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Old 07-07-2010, 12:34 AM   #1
paul.richter
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Escaping the parentheses characters in a bash script which calls find with -prune


I have a bash script which calls the 'find' command with multiple directories to prune.

Here is the entire script:

Code:
#!/bin/bash

SRCDIR="$HOME/test"
PRED="-wholename '$SRCDIR/skip1' -o -wholename '$SRCDIR/skip2'"

echo find $SRCDIR '\(' $PRED '\)' -prune -or -print
find $SRCDIR '(' $PRED ')' -prune -or -print
I have under SRCDIR the directories skip1, skip2, look1, and look2, each with a few files in it.

If I run the script and paste the echoed line into the bash prompt, it will print out:
Code:
/home/paul/test
/home/paul/test/skip1
/home/paul/test/look2
/home/paul/test/look2/file2.txt
/home/paul/test/look2/file1.txt
/home/paul/test/skip2
/home/paul/test/look1
/home/paul/test/look1/file2.txt
/home/paul/test/look1/file1.txt
I understand that the parentheses \( and \) need to be escaped to protect them from the shell, and this is the result I want.

I want the next line in the script to do the exact same thing, but called from the script. But the result is :
Code:
/home/paul/test
/home/paul/test/skip1
/home/paul/test/skip1/file2.txt
/home/paul/test/skip1/file1.txt
/home/paul/test/look2
/home/paul/test/look2/file2.txt
/home/paul/test/look2/file1.txt
/home/paul/test/skip2
/home/paul/test/skip2/file2.txt
/home/paul/test/skip2/file1.txt
/home/paul/test/look1
/home/paul/test/look1/file2.txt
/home/paul/test/look1/file1.txt
I can not figure out how to properly escape the parentheses characters within the script. I've tried all sorts of variations instead of '(' and ')', and here are the results:
( ... ) -> bash error: syntax error near unexpected token `('
'\(' ... '\)' -> find error: paths must precede expression
"\(" ... "\)" -> find error: paths must precede expression
\( ... \) -> same as '(' ... ')' , find prints out all directories

How can I properly tell find to treat the parentheses as precedence operators?
 
Old 07-07-2010, 12:40 AM   #2
paul.richter
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I found the following workaround:

bash -c "find $SRCDIR \( $PRED \) -prune -or -print"

But this is just a horrible ugly hack, calling bash from within the script.
 
Old 07-07-2010, 12:50 AM   #3
konsolebox
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try to cast eval for that:
Code:
eval "find $SRCDIR \( $PRED \) -prune -or -print"
edit: i think it's safer to use arrays:
Code:
#!/bin/bash

SRCDIR=$HOME/test
PRED=(-wholename "$SRCDIR/skip1" -o -wholename "$SRCDIR/skip2")

echo find "$SRCDIR" \( "${PRED[@]}" \) -prune -or -print
find "$SRCDIR" \( "${PRED[@]}" \) -prune -or -print

Last edited by konsolebox; 07-07-2010 at 12:52 AM.
 
Old 07-07-2010, 01:42 AM   #4
grail
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Is it just me or does the first post have the brackets NOT escaped??
Quote:
find $SRCDIR '(' $PRED ')' -prune -or -print
Now I am not saying it will definately work but you are comparing apples and oranges I believe.
 
Old 07-07-2010, 08:47 AM   #5
Andrew Benton
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I can't test this 'cos I don't have the files to search, but I had a problem using find with ssh (I was tying to use find within a script to search for files on another computer). My solution was to escape the backslash with two more backslashes like this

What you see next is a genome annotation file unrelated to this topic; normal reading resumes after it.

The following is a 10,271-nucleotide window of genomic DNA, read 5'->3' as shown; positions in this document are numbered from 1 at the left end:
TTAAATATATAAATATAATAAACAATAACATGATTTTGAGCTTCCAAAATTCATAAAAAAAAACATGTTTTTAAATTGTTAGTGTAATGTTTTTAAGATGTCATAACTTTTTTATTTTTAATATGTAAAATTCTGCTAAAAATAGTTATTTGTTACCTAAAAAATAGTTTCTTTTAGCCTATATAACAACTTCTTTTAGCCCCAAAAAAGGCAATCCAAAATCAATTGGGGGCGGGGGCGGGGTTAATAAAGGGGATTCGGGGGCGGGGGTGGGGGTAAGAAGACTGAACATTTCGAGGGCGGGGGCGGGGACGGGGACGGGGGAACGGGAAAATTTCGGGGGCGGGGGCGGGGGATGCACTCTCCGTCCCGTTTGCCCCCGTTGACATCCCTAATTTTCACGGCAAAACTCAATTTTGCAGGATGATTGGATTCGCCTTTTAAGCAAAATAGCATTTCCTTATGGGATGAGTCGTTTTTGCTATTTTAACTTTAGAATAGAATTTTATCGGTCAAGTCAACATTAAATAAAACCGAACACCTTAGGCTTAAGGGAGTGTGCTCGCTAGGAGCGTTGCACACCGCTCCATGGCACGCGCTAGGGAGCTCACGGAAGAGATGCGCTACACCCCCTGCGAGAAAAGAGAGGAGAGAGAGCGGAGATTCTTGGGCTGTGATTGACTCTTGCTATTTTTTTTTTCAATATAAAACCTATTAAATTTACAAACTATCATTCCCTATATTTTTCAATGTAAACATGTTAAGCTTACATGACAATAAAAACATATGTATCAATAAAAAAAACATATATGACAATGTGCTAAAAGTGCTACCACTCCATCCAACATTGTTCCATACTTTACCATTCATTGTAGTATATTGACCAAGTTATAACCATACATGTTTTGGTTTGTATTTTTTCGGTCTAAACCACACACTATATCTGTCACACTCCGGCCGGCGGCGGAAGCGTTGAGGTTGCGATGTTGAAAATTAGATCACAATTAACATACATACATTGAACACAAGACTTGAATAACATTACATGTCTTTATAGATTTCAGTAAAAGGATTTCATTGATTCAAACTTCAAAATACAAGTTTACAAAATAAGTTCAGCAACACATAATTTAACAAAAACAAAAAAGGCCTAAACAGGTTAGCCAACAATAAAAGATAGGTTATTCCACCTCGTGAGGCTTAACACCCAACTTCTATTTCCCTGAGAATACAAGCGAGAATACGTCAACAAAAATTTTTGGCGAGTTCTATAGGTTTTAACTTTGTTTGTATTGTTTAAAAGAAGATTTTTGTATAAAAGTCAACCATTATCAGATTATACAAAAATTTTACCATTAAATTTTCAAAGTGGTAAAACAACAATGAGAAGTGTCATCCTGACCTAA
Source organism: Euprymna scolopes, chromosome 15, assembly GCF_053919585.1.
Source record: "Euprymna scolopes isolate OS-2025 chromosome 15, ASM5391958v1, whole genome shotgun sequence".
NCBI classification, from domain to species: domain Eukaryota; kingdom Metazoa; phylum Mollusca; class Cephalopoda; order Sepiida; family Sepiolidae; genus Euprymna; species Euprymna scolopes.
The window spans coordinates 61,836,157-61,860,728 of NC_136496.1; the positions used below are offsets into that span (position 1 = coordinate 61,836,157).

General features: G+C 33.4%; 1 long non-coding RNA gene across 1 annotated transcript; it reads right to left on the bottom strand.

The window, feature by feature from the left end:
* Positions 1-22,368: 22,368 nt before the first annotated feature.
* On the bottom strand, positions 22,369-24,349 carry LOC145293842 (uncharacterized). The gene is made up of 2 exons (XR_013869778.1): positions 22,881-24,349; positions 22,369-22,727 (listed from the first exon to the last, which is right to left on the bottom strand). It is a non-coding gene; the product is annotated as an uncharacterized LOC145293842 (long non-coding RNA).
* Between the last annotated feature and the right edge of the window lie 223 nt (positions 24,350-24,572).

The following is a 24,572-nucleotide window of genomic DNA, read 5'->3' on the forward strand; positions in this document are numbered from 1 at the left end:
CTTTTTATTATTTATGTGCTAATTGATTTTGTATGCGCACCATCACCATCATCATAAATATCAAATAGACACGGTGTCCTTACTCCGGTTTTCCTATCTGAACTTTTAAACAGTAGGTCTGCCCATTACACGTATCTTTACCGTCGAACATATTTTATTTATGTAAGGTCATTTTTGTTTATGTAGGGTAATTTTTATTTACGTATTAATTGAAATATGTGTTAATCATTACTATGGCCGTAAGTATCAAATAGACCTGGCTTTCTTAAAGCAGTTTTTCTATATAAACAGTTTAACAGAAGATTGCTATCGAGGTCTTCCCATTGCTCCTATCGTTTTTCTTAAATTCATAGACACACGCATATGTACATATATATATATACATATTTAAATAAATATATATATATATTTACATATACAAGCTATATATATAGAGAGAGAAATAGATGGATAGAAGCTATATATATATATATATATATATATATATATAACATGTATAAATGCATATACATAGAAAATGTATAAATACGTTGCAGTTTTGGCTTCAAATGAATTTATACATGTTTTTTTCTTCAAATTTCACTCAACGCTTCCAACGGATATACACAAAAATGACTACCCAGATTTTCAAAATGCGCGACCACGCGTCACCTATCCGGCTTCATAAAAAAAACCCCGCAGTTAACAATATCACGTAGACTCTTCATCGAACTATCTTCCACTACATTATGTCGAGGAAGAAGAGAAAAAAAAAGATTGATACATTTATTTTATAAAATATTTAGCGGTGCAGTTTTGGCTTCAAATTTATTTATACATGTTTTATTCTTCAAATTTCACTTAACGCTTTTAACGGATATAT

Code:
file_list=($(ssh eccles find ~/save/sources \\\( -path ~/save/sources/.git -o -path \
  ~/save/sources/aspell6-en \\\) -prune -o -type f))
 
Old 07-07-2010, 09:20 AM   #6
grail
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This works:
Code:
#!/bin/bash

SRCDIR="$HOME/test"
PRED="-wholename $SRCDIR/skip1 -o -wholename $SRCDIR/skip2"

echo "find $SRCDIR \( $PRED \) -prune -or -print"
find $SRCDIR \( $PRED \) -prune -or -print
As usual we were getting too carried away with how to make it look right when exactly as you do it on the command line works just fine
 
Old 07-07-2010, 10:10 PM   #7
paul.richter
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Thanks, grail.

I see the difference is the removed single-quoting of $SRCDIR/skip1. If it is quoted it will look in the skip directories. For my purposes not having the quotes will work, but I'm afraid if will fail on a directory with a space in its name. I guess that's a separate question though...I will work on it.
 
Old 07-07-2010, 10:19 PM   #8
grail
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You could try putting in escaped quotes (\") around the path to be excluded to help preserve the spaces.
 
Old 07-07-2010, 10:32 PM   #9
paul.richter
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Quote:
Originally Posted by grail View Post
You could try putting in escaped quotes (\") around the path to be excluded to help preserve the spaces.
Nope, unescaped single quotes, escaped single quotes, escaped double quotes all cause find to look in the skip directories.
 
Old 07-07-2010, 10:59 PM   #10
grail
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Where there is a will there is a way
Code:
#!/bin/bash

SRCDIR="$HOME/test"
PRED="-wholename \"$SRCDIR/skip[12]\""

echo "find $SRCDIR \( $PRED \) -prune -or -print"
eval find $SRCDIR $PRED -prune -or -print
If you still need to have individual names you need to go nuts on the escaping:
Code:
eval find $SRCDIR \\\( $PRED \\\) -prune -or -print
Edit: hold the phone ... for the last example you can place your brackets in the variable:
Code:
PRED="\( -wholename \"$SRCDIR/skip1\" -o -wholename \"$SRCDIR/skip2\" \)"

Last edited by grail; 07-07-2010 at 11:03 PM.
 
  


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